Once upon a time  .  .  . 

A group of friends stumbled on Beyond Civilization: Humanity’s Next Great Adventure, a book written in 1999 by the iconoclastic writer Daniel Quinn. In it, Quinn tells the story of a newspaper in rural New Mexico that he started in the 1980s with his wife and two friends. While the paper was only a modest financial success, they soon realized that a higher priority was their pleasure in working together. Looking back on the experience, years later, Quinn saw the newspaper as the model for a new kind of “tribe,” based not on traditional notions of kinship and physical proximity but, instead, on work environments that offered a shared sense of mission and community. 

To the group that read the book, Quinn’s vision made a lot of sense. Since work dominated the best hours of most of their days and the lion’s share of their energy, why not make it a primary place of friendship, belonging and emotional sustenance? Instead of being an unfortunate exception to their most deeply held values, why couldn’t work be a place where their deepest aspirations could find vital expression, in concert with people they liked, admired, and trusted?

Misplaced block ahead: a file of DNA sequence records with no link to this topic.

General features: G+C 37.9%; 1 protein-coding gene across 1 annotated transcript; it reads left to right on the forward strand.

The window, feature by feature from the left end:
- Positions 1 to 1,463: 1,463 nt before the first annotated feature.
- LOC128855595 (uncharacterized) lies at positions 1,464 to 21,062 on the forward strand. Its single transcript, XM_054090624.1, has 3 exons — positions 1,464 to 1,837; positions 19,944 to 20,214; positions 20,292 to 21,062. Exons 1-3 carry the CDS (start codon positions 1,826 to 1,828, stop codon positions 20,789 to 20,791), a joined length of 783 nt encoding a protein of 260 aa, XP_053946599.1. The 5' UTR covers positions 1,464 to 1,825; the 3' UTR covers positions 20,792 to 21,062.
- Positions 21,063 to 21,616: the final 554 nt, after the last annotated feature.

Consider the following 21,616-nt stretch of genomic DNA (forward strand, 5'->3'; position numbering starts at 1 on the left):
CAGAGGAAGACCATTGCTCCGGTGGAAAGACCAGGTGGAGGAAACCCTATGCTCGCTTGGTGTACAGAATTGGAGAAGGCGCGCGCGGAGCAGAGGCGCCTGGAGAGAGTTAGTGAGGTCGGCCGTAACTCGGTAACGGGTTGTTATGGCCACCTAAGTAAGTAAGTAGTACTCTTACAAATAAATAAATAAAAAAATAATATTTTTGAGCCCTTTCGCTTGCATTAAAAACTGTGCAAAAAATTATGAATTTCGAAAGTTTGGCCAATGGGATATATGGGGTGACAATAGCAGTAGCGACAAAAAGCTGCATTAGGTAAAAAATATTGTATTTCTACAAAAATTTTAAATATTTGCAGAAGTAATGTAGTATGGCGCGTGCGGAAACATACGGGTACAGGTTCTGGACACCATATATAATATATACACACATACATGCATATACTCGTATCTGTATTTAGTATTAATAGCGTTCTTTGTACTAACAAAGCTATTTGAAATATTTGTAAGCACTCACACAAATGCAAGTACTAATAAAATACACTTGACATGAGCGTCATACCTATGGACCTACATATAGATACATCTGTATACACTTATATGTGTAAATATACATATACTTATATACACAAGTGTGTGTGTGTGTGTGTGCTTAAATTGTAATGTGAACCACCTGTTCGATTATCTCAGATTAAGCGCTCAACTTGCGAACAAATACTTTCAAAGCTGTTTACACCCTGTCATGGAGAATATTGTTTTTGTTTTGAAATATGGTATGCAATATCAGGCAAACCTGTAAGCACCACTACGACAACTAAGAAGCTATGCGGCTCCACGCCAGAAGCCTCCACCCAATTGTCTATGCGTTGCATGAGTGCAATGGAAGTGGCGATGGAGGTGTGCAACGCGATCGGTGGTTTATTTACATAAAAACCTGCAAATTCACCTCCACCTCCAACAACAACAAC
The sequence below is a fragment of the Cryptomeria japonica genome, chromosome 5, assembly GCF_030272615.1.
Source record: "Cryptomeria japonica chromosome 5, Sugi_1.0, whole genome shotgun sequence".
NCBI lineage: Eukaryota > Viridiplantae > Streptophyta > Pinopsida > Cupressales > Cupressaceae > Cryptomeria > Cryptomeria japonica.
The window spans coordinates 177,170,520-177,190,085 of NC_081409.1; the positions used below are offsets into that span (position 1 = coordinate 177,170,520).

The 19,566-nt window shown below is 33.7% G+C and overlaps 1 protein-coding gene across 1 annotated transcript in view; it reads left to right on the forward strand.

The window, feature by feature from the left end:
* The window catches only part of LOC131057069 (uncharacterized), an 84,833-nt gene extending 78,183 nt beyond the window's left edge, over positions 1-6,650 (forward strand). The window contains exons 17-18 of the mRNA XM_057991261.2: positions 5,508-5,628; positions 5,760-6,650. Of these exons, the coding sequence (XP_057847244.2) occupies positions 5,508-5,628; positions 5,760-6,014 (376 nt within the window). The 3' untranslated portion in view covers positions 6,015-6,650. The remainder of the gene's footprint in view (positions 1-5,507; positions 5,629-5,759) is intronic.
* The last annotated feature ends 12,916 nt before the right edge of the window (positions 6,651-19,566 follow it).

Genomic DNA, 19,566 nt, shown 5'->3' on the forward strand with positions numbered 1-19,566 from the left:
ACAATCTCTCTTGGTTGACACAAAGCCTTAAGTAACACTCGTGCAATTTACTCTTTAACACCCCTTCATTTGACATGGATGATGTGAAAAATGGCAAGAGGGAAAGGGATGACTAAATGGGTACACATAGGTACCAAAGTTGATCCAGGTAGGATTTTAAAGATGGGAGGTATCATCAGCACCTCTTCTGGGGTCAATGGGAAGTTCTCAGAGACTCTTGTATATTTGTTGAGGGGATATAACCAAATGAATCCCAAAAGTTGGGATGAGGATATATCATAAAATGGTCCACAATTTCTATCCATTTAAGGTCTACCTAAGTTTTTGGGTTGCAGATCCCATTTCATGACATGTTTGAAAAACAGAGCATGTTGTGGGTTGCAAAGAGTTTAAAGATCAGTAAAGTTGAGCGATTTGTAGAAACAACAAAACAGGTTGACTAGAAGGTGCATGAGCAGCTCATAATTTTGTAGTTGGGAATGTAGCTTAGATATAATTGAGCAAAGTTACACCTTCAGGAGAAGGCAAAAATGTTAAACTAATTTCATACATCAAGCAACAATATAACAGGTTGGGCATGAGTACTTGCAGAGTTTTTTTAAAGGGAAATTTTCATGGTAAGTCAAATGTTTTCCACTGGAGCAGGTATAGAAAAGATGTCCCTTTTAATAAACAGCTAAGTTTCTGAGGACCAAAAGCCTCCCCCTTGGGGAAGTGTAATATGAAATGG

So they decided to go into business together. The type of business didn’t really matter. It could have been a financial planning firm, a computer software company, a chiropractic office or, even, a farm. What was important is that, having spent years at typical mainstream companies, they were determined to operate differently. 

Like any other business, profitability was essential. So they made it Priority 1A, really important but nevertheless – and this was key to their vision – clearly subordinated to Priority 1: A commitment to Radical Decency in every aspect of their business and lives. 

It’s easy to embrace Radical Decency in theory but a lot harder to apply day-to-day, especially in the pressured-packed environment of a profit-making business. So in the beginning they went slowly; exploring their fundamental ideas in detail, allowing the group to evolve organically. Eventually, a core group of people emerged that understood the philosophy and were eager to organize their work lives around it.

Getting the company off the ground was wrenchingly difficult. In addition to all the problems that a new business must face, the organizers had to figure out what it meant to actually run a radically decent business. From day one, big, really complicated questions had to be answered: 

  • Who “owns” the company and what rights are associated with ownership? 
  • Who should participate in the firm’s profits – and risk of loss? 
  • How do you price products when the goal is fairness both to the company and its customers, and not simply to charge whatever the market will bear? 
  • How do you compensate owners and workers alike in ways that reflect Decency’s 6th and 7th Values – fairness and justice?
  • How do you make decisions in an environment where collegiality is not just a hoped-for result, but is at the very heart of the company’s mission?